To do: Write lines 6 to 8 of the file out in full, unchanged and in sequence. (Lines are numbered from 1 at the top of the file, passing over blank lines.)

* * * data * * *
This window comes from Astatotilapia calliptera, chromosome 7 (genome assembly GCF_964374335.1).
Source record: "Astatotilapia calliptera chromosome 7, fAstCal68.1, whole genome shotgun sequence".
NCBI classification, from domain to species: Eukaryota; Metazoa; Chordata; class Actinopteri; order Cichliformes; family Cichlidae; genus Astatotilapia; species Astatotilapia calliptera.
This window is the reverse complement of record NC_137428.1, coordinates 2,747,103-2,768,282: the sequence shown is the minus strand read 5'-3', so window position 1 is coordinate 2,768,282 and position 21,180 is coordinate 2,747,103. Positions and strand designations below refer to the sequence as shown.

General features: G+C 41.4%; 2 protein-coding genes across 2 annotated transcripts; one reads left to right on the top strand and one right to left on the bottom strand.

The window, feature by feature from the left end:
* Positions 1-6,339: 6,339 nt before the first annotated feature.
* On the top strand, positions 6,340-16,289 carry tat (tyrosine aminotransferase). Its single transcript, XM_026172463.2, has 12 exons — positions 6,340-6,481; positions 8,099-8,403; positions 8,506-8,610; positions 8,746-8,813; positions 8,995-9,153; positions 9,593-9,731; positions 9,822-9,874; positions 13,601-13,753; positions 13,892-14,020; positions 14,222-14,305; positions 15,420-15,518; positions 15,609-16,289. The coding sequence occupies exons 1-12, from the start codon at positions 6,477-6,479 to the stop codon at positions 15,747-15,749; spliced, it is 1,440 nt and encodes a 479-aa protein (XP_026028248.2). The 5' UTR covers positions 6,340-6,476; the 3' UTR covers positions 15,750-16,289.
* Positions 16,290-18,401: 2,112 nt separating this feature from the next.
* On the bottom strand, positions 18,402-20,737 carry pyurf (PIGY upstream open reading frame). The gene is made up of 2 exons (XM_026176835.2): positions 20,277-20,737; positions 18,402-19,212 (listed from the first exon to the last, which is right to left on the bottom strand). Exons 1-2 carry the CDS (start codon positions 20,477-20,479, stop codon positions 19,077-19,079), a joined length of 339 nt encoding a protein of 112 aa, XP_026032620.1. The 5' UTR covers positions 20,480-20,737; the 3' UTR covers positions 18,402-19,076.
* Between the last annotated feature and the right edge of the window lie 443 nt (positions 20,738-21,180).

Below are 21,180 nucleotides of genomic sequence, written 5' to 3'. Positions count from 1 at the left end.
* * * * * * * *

The window, feature by feature from the left end:
* Positions 1-6,339: 6,339 nt before the first annotated feature.
* On the top strand, positions 6,340-16,289 carry tat (tyrosine aminotransferase). Its single transcript, XM_026172463.2, has 12 exons — positions 6,340-6,481; positions 8,099-8,403; positions 8,506-8,610; positions 8,746-8,813; positions 8,995-9,153; positions 9,593-9,731; positions 9,822-9,874; positions 13,601-13,753; positions 13,892-14,020; positions 14,222-14,305; positions 15,420-15,518; positions 15,609-16,289. The coding sequence occupies exons 1-12, from the start codon at positions 6,477-6,479 to the stop codon at positions 15,747-15,749; spliced, it is 1,440 nt and encodes a 479-aa protein (XP_026028248.2). The 5' UTR covers positions 6,340-6,476; the 3' UTR covers positions 15,750-16,289.